Bubba Watson is one the most successful men’s golfers in the modern era. His 14 professional wins include two Master’s championships. Watson has also represented the United States at four Ryder Cups and two President’s Cups. While Watson has had success throughout his entire golfing career, it hasn’t always been on the highest of stages. Watson started his golfing journey at Faulkner State Community College in Baldwin County, Alabama. Watson spent two years at Faulkner State where he was a Junior College All-American. After two successful years in the NJCAA, Watson transferred to the University of Georgia where he helped lead the Bulldogs to a SEC Championship in 2000. As successful of a career as Watson has had, his humble beginnings in a small town in Alabama is arguably the most remarkable thing about his career.
Joey Lye (Williams College, NCAA III)
Joey Lye is one of the most decorated athletes in Canadian Women’s Softball history. Lye has been a member of the Canadian Women’s Softball since 2010, winning three bronze medals at the world championships and two silver medals at the Pan-Am games. Lye’s success at the national level was a direct translation of her success at the collegiate ranks, the atmosphere however, was a little bit different. Lye was a two-sport athlete at Williams College in Williamstown, Massachusetts, excelling in both Softball and Hockey. In softball, Lye was a four-time All-NESCAC and NFCA New England Region First Team selection at shortstop. She set five all-time school records in batting average, runs scored, hits, total bases and stolen bases. As a senior, Lye led the nation with a .563 batting average, setting a new Williams single-season record. She also set a school record with 22 stolen bases and was named the 2009 NESCAC and ECAC Division III New England Player of the Year. Playing at a school with an enrollment of roughly 2000 students, Lye took the opportunity and made a great career out of it.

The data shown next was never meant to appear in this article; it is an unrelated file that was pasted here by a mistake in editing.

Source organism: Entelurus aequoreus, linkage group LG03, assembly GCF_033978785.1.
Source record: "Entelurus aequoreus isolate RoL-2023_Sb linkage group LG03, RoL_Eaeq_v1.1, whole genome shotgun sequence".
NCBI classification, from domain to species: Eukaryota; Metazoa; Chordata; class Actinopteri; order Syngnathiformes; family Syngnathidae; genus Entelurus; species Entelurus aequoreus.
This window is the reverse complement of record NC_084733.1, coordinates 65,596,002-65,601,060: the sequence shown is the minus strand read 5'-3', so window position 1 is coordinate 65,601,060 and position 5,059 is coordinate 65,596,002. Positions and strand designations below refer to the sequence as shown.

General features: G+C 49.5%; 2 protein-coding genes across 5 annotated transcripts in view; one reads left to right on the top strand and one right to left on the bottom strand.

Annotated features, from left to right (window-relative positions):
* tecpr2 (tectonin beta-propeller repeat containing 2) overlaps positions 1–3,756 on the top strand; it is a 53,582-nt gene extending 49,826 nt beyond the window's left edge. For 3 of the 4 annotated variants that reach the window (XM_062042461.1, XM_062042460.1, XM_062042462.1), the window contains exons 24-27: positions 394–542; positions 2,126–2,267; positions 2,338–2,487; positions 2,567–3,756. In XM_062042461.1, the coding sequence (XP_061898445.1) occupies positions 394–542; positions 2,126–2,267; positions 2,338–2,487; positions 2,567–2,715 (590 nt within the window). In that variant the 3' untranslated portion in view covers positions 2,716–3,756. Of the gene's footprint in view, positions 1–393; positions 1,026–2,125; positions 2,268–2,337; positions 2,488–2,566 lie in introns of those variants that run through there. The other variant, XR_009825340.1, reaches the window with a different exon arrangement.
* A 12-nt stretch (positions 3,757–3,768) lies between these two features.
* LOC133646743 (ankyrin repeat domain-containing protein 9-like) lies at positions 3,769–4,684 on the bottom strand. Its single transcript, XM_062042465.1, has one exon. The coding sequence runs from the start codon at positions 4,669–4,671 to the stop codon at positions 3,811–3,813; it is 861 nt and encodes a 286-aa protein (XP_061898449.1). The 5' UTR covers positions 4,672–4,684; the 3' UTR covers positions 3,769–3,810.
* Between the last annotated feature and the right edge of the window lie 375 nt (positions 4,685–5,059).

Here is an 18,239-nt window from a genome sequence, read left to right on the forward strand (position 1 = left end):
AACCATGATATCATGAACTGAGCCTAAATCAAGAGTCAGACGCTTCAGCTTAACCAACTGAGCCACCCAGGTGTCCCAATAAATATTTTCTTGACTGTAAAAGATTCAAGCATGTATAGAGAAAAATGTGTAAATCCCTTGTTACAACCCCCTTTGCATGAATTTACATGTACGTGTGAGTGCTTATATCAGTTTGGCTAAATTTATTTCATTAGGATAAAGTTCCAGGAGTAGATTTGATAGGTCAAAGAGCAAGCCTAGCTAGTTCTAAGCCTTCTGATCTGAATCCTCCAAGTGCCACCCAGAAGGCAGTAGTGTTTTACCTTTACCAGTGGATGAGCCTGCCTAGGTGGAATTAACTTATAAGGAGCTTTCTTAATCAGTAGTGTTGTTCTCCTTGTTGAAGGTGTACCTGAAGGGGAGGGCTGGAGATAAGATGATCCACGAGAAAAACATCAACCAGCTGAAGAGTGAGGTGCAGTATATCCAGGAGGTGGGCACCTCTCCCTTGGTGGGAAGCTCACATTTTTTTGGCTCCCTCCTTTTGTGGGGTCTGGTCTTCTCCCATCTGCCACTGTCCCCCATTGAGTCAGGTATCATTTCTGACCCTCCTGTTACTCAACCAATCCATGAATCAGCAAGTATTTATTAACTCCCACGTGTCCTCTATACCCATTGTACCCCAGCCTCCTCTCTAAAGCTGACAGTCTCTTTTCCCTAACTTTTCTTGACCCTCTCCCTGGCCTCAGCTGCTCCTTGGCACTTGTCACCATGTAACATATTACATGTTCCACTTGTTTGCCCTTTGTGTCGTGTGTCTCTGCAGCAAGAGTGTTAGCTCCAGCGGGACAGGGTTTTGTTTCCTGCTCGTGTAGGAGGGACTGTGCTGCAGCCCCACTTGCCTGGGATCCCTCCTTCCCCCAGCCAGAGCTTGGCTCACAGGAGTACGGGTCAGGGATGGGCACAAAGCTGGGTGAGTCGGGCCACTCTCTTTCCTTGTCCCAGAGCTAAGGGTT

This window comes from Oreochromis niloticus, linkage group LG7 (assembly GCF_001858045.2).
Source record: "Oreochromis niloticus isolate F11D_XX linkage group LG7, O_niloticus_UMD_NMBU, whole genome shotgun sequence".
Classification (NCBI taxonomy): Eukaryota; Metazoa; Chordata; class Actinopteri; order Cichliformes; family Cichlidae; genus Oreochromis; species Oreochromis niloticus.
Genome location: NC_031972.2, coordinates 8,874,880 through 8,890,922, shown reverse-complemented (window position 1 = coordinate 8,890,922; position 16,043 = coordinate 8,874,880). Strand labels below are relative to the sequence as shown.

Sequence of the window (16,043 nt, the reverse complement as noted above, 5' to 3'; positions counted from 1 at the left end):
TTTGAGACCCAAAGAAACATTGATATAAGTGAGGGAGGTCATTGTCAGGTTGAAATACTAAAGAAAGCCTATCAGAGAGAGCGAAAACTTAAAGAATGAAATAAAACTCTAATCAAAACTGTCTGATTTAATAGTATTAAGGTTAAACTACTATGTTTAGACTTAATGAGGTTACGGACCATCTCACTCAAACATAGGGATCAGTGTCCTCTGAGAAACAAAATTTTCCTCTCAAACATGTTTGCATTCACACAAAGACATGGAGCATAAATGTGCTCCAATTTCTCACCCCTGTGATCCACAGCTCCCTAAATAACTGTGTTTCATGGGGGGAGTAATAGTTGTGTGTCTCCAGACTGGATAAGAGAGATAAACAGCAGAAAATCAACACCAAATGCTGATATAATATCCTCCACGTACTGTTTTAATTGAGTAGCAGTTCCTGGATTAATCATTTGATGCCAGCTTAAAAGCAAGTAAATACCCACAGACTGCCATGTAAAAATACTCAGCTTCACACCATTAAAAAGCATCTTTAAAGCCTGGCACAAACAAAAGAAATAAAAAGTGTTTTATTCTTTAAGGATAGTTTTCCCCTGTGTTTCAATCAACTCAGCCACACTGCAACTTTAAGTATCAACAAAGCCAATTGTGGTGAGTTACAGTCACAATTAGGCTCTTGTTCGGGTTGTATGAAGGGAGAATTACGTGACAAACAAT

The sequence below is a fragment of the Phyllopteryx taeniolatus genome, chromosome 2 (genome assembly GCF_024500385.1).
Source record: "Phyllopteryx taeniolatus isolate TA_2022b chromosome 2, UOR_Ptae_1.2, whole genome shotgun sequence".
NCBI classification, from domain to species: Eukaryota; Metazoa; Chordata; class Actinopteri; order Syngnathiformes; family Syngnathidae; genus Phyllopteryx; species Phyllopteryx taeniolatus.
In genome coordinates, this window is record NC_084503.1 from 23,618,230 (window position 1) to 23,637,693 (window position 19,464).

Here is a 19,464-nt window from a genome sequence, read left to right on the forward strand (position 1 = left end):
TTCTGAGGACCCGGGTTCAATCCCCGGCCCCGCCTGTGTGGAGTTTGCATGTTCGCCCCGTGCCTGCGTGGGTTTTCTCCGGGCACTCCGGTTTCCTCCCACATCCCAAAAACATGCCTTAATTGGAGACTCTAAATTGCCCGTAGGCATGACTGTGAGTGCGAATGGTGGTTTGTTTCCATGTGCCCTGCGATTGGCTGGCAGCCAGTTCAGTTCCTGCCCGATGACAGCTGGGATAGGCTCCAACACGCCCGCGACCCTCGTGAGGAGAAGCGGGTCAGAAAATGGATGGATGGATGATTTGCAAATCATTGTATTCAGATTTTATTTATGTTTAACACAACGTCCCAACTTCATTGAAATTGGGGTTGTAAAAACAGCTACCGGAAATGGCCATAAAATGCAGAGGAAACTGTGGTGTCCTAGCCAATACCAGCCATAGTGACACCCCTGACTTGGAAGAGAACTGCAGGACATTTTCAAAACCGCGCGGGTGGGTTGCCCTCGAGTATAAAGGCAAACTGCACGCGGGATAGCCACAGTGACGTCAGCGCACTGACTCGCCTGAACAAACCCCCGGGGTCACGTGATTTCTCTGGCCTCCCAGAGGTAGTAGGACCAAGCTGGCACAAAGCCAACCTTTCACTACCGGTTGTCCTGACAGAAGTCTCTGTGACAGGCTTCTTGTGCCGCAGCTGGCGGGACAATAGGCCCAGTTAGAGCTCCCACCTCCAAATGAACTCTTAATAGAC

Ben Wallace (Virginia Union, NCAA II)
Ben Wallace is remembered as one of the most dominant defensive presences in NBA history. Wallace’s tough demeanor and shot blocking ability earned him four NBA All-Star selections, Four NBA Defensive Player of the Year Awards, five All-NBA selections, and an NBA Championship in 2004. Mostly remembered for his time with the Detroit Pistons, Wallace’s journey to the top was unlike most others in the NBA at the time. Wallace first played college basketball at the junior college level at Cuyahoga Community College in Cleveland for two years. He then transferred to Virginia Union, an NCAA Division II school and as a member of the Panthers, he led the team to the Division II Final Four and a 28–3 record. As a senior, Wallace was named to the First Team All CIAA and was selected as a First Team All-American. Wallace’s journey in the junior college and NCAA Division II ranks helped build his toughness and confidence which helped guide him to a successful NBA career.
These are just some of the examples of the journey’s that athletes have taken on their way to success. Opportunities to play collegiate sports come in all shapes and sizes and although some may have more perks than others, the most important factor is the fit. Whether it be NCAA Division I or USPORTS if you are good enough, national and professional opportunities will come, regardless of the league you play in.